Without even realizing it, I have come to truly love the works of filmmaker Gina Prince-Bythewood (Love & Basketball; Beyond the Lights; The Old Guard), but nothing quite prepared me for her latest work, the visceral, raw The Woman King, a powerful, passionate and angry exercise in reclaiming one’s identity and ending a belief system rooted in the slave trade that causes even a king to think he is something less than human just because he’s been brought up to believe so.
Let me address a couple things before we dive into this. First, although the group of female African warriors known as the Agojie were absolutely real (if you’re wondering what the Dora Milaje in Black Panther were based upon, look no further), there’s nothing in this movie that claims that this particular story is based on fact. It’s actually based on a researched story from writers Maria Bello (yes, that Maria Bello) and Dana Stevens, who ultimately wrote the screenplay, so people concerned about historical accuracy should go watch a documentary or something.
Second, there are others who are complaining about the fact that the film celebrates Africans who sold their own people into slavery (the film is set in the 1800s). The film doesn’t celebrate anything of the kind; also, The Woman King very much deals with this issue with a frankness and critical eye, as it should. Throughout the movie, the king of the African Kingdom of Dahomey, Ghezo (John Boyega), is challenged by those in his realm to stop this practice. He even recalls a traumatic event in his past when his own brother sold his mother into slavery; Ghezo continues the practice because he’s not sure the kingdom will survive and thrive financially if he doesn’t.
But that is just one of the stories about struggle playing out in The Woman King. There’s also the highly emotional tale of General Nanisca (Viola Davis), who heads up the Agojie, the king’s all-female group of warriors who hold training regimens for a new generation of Agojie every so often. At this particular time, the father of a young woman named Nawi (Thuso Mbedu) deposits her at the doorstep of the kingdom because she is too independent and will not allow her family to arrange a marriage for her. But rather than make her a part of the next shipment of slaves, she is befriended by two of Nanisca’s lieutenants, Amenza (Sheila Atiro, Bruised and recently seen in Doctor Strange in the Multiverse of Madness) and Izogie (Lashana Lynch, Captain Marvel and No Time To Die—easily my favorite character in this movie), and they work to train Nawi to join their ranks. But she must pass the ultimate test of skill and endurance, and when I tell you you’ve seen nothing like the action in this movie, that includes this final test sequence.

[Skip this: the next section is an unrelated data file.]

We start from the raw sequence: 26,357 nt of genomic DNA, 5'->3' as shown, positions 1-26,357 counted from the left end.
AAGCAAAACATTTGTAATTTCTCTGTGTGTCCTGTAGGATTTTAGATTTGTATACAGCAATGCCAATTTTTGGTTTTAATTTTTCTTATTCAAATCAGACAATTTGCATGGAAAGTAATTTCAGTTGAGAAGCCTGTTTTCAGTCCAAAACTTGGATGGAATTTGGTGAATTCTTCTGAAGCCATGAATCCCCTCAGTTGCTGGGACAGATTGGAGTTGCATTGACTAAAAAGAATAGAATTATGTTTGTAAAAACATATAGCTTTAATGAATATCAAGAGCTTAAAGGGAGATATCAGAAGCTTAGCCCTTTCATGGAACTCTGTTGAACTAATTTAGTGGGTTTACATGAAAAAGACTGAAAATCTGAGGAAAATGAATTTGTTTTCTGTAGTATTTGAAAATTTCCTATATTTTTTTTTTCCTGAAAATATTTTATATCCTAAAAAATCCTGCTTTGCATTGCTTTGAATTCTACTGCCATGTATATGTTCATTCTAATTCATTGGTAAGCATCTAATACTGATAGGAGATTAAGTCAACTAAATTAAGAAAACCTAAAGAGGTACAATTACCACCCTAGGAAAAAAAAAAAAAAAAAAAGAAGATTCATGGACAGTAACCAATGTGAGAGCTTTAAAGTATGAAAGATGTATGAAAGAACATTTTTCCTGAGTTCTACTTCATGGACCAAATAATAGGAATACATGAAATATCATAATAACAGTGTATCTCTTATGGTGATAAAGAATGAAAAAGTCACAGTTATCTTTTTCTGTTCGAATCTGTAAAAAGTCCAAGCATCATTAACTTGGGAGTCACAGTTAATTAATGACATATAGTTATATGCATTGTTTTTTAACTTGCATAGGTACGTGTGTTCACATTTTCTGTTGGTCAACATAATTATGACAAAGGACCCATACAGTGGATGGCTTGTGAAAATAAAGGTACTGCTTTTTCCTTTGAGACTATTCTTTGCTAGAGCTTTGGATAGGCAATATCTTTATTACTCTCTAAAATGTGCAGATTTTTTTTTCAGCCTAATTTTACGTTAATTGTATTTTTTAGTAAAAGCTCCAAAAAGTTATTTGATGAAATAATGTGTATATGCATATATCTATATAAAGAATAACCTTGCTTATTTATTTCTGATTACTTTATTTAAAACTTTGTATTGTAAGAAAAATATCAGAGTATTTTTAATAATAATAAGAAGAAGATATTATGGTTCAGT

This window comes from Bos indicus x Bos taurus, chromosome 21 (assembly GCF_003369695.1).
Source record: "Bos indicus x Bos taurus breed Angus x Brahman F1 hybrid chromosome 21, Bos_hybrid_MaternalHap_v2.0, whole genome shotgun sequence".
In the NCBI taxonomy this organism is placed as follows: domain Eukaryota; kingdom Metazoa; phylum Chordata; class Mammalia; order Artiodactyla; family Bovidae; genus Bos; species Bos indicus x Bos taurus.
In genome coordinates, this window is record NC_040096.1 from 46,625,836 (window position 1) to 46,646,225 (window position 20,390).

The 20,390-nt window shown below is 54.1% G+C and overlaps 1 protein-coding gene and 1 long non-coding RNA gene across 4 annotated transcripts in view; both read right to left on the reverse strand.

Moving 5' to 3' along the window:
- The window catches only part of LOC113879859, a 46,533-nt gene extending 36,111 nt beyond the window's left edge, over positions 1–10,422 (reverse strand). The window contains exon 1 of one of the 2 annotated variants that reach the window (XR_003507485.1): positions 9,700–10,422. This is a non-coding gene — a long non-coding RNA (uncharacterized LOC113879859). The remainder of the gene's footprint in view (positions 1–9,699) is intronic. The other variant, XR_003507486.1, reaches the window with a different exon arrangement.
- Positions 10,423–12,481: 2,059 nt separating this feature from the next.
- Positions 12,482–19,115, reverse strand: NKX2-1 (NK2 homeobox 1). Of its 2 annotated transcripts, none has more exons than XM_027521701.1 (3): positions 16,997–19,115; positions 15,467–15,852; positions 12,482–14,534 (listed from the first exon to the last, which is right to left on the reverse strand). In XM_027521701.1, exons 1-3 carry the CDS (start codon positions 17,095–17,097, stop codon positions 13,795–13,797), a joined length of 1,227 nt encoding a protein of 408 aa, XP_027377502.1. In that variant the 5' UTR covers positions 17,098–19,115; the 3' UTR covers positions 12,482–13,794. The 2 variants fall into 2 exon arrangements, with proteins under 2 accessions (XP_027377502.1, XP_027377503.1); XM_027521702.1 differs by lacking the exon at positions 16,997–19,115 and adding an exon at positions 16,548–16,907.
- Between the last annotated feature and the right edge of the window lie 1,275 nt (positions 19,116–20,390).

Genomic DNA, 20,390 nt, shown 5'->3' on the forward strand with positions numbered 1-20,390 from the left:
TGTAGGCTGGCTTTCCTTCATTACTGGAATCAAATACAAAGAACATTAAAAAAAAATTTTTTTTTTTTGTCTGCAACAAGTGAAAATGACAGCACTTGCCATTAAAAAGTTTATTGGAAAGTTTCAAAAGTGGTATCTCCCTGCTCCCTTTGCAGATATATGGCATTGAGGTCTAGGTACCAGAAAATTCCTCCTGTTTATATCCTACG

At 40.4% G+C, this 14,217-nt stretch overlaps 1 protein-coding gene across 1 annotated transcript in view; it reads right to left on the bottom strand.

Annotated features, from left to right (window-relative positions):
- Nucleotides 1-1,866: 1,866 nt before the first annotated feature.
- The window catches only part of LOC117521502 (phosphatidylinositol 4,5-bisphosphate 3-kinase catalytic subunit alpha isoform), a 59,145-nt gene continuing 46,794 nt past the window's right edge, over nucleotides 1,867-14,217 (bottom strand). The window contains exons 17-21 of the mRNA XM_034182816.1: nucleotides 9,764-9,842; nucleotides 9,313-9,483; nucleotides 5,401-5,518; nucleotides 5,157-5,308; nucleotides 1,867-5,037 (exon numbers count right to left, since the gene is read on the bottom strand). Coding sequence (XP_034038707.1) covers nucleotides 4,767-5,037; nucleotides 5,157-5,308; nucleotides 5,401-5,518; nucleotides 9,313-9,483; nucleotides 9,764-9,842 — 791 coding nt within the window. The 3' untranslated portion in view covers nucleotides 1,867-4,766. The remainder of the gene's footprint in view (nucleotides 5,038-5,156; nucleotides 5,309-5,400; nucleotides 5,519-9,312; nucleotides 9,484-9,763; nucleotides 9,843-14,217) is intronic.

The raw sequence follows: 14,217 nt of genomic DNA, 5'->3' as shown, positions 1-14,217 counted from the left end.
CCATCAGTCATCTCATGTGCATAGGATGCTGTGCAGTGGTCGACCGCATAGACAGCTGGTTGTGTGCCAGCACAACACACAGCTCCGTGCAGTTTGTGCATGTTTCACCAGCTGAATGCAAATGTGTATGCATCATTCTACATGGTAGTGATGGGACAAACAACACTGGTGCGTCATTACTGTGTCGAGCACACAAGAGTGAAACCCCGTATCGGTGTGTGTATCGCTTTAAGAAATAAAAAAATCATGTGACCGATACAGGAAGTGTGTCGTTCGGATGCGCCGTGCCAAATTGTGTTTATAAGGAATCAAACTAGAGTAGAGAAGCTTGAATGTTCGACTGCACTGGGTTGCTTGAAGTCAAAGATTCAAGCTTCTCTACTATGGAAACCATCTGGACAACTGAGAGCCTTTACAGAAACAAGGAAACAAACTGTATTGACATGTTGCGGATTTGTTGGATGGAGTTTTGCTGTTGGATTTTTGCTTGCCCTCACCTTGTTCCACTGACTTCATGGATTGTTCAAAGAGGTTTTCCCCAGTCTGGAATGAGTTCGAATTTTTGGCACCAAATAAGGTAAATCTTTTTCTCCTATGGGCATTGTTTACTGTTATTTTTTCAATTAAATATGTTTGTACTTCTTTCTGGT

So much of what makes The Woman King stand out is its abundance of physicality. It’s rare to see characters not covered in sweat, and not just because it’s hot in Dahomey. And it’s not just the women (although it’s mostly them). One of the true villains of the piece is slave-selling general of the rival Oyo empire (Jimmy Odukoya), a hulking figure who commands a room just by stepping into it, and he is intent on taking down the king and his people and profiting mightily by selling them off to slave traders, such as the Portuguese ones who are ever-present and ready to take men and woman back to Europe. A friend of one of these traders (although not an actual trader himself) is Santo Ferreira (Hero Fiennes Tiffin), a mixed-race free man who is curious about the African journeys his friend goes on frequently and is shocked at the way slaves are gathered up and dehumanized. It doesn’t take long for him to fall for Nawi and become a part of the eventual rebellion against the traders.
The Agojie are forbidden from coupling with the opposite sex, but Nawi has never liked being told what to do, especially when it comes to men. Her movements are under constant observation by Nanisca, who discovers a shocking and unexpected link between the two of them, one that threatens her position in the Agojie and also brings back memories of the worst time in her life. It isn’t that hard to figure out, but Davis plays the discovery as the emotional apex of her character’s entire life, and it’s a rare moment of fragility from a woman who simply cannot be anything or anyone outside her own skin.
As enjoyable as getting caught up in the palace intrigue can be (one of the king’s many wives oversteps her position and causes trouble, for example), it’s watching these warrior women step up and take control that is the highlight of this movie. Rightfully, Nanisca is an equal leader to the king, but the times have changed and having a female co-king, many believe, makes the kingdom look weak. But early on, we figure out that her ascension is on the horizon, if she survives the climactic final battle between the Agojie and the slavers. The Woman King is built of raw power, fire and fearlessness. I’ve truly never experienced anything like it, as it manages to be both intimate and epic while staging some of the finest action sequences you will see this year. We’re nearly nine months into 2022, and I can easily see this one cracking my Top 10 of the year list.
The film is now playing in theaters.
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